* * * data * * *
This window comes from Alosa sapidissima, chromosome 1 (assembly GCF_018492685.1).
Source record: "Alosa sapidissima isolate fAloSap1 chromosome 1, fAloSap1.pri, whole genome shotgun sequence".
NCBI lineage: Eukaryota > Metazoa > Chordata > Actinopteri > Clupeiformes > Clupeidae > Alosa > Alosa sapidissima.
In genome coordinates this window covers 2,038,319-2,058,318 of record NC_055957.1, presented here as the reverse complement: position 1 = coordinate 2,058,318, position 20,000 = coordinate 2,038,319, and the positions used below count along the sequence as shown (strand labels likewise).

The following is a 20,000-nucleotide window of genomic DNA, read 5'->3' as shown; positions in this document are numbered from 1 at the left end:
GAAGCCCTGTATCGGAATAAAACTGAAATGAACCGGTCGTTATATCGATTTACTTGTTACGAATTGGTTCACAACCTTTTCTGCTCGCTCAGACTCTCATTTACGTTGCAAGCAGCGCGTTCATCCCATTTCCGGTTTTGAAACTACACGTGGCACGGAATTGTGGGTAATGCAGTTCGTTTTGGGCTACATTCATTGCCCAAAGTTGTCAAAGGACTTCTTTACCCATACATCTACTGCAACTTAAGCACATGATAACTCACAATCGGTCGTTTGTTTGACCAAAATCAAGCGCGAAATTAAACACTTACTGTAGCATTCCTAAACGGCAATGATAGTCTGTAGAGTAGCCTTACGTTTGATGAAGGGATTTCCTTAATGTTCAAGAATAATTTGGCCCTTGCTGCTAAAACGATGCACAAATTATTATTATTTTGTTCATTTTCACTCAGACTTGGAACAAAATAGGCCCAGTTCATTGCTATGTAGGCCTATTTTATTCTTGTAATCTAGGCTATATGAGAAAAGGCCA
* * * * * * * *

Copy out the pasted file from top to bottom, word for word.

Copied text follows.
This window comes from Alosa sapidissima, chromosome 1 (assembly GCF_018492685.1).
Source record: "Alosa sapidissima isolate fAloSap1 chromosome 1, fAloSap1.pri, whole genome shotgun sequence".
NCBI lineage: Eukaryota > Metazoa > Chordata > Actinopteri > Clupeiformes > Clupeidae > Alosa > Alosa sapidissima.
In genome coordinates this window covers 2,038,319-2,058,318 of record NC_055957.1, presented here as the reverse complement: position 1 = coordinate 2,058,318, position 20,000 = coordinate 2,038,319, and the positions used below count along the sequence as shown (strand labels likewise).

The following is a 20,000-nucleotide window of genomic DNA, read 5'->3' as shown; positions in this document are numbered from 1 at the left end:
GAAGCCCTGTATCGGAATAAAACTGAAATGAACCGGTCGTTATATCGATTTACTTGTTACGAATTGGTTCACAACCTTTTCTGCTCGCTCAGACTCTCATTTACGTTGCAAGCAGCGCGTTCATCCCATTTCCGGTTTTGAAACTACACGTGGCACGGAATTGTGGGTAATGCAGTTCGTTTTGGGCTACATTCATTGCCCAAAGTTGTCAAAGGACTTCTTTACCCATACATCTACTGCAACTTAAGCACATGATAACTCACAATCGGTCGTTTGTTTGACCAAAATCAAGCGCGAAATTAAACACTTACTGTAGCATTCCTAAACGGCAATGATAGTCTGTAGAGTAGCCTTACGTTTGATGAAGGGATTTCCTTAATGTTCAAGAATAATTTGGCCCTTGCTGCTAAAACGATGCACAAATTATTATTATTTTGTTCATTTTCACTCAGACTTGGAACAAAATAGGCCCAGTTCATTGCTATGTAGGCCTATTTTATTCTTGTAATCTAGGCTATATGAGAAAAGGCCA